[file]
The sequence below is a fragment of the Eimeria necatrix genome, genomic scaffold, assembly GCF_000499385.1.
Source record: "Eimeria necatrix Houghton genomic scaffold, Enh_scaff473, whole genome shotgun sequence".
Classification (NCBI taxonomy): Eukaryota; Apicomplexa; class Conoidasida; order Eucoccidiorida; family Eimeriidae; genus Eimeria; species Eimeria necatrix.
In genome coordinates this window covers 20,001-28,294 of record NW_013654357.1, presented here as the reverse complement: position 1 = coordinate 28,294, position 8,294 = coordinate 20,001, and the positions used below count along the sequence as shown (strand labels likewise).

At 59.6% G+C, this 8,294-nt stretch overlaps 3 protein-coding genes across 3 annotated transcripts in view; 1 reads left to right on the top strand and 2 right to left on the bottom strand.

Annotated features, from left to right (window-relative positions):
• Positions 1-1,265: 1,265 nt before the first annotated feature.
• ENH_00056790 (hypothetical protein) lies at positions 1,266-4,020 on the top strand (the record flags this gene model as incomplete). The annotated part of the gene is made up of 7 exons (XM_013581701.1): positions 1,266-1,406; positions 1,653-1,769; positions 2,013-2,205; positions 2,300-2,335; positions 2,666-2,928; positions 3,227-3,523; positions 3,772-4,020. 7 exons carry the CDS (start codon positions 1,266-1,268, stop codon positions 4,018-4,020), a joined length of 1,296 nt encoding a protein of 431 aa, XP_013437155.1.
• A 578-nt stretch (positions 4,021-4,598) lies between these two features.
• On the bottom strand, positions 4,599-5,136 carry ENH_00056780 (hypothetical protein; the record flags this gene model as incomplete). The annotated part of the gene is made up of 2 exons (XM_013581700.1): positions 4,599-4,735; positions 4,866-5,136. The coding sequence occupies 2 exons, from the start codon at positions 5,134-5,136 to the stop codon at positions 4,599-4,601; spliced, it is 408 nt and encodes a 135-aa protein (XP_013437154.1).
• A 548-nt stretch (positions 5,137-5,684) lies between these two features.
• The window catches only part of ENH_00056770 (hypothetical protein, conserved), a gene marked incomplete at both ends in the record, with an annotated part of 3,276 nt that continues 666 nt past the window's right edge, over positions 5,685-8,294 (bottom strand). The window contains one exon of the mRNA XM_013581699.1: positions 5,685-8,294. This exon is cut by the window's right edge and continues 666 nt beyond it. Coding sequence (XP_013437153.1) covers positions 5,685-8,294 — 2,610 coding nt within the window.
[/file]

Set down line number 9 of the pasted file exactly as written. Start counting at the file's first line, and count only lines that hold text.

• A 578-nt stretch (positions 4,021-4,598) lies between these two features.